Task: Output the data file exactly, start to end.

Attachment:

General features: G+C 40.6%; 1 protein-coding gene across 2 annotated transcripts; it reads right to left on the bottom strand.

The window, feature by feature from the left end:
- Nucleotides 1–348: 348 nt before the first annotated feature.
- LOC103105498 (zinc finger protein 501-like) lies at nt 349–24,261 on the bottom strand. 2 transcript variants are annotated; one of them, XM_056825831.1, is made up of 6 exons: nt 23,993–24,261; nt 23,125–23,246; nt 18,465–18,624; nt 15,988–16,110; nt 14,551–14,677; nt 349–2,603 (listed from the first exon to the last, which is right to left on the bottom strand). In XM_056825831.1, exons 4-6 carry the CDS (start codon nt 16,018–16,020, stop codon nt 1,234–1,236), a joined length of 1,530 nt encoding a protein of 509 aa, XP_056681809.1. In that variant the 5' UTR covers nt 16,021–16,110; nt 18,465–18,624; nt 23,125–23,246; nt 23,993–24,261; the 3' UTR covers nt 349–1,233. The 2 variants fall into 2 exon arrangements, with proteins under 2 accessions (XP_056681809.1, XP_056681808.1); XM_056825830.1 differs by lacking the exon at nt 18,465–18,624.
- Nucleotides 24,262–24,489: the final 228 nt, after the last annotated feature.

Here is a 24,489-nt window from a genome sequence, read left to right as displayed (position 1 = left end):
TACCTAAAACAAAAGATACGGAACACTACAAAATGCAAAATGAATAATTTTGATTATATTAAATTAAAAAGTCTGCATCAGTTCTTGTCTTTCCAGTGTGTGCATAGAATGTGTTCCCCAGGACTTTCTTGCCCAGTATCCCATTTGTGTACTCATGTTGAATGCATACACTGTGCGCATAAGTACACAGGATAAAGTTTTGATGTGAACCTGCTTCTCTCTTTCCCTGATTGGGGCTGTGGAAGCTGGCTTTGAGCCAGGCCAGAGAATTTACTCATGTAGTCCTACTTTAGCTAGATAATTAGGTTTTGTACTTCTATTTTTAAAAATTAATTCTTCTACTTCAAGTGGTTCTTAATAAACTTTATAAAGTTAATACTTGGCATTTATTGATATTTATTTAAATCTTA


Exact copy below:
General features: G+C 40.6%; 1 protein-coding gene across 2 annotated transcripts; it reads right to left on the bottom strand.

The window, feature by feature from the left end:
- Nucleotides 1–348: 348 nt before the first annotated feature.
- LOC103105498 (zinc finger protein 501-like) lies at nt 349–24,261 on the bottom strand. 2 transcript variants are annotated; one of them, XM_056825831.1, is made up of 6 exons: nt 23,993–24,261; nt 23,125–23,246; nt 18,465–18,624; nt 15,988–16,110; nt 14,551–14,677; nt 349–2,603 (listed from the first exon to the last, which is right to left on the bottom strand). In XM_056825831.1, exons 4-6 carry the CDS (start codon nt 16,018–16,020, stop codon nt 1,234–1,236), a joined length of 1,530 nt encoding a protein of 509 aa, XP_056681809.1. In that variant the 5' UTR covers nt 16,021–16,110; nt 18,465–18,624; nt 23,125–23,246; nt 23,993–24,261; the 3' UTR covers nt 349–1,233. The 2 variants fall into 2 exon arrangements, with proteins under 2 accessions (XP_056681809.1, XP_056681808.1); XM_056825830.1 differs by lacking the exon at nt 18,465–18,624.
- Nucleotides 24,262–24,489: the final 228 nt, after the last annotated feature.

Here is a 24,489-nt window from a genome sequence, read left to right as displayed (position 1 = left end):
TACCTAAAACAAAAGATACGGAACACTACAAAATGCAAAATGAATAATTTTGATTATATTAAATTAAAAAGTCTGCATCAGTTCTTGTCTTTCCAGTGTGTGCATAGAATGTGTTCCCCAGGACTTTCTTGCCCAGTATCCCATTTGTGTACTCATGTTGAATGCATACACTGTGCGCATAAGTACACAGGATAAAGTTTTGATGTGAACCTGCTTCTCTCTTTCCCTGATTGGGGCTGTGGAAGCTGGCTTTGAGCCAGGCCAGAGAATTTACTCATGTAGTCCTACTTTAGCTAGATAATTAGGTTTTGTACTTCTATTTTTAAAAATTAATTCTTCTACTTCAAGTGGTTCTTAATAAACTTTATAAAGTTAATACTTGGCATTTATTGATATTTATTTAAATCTTA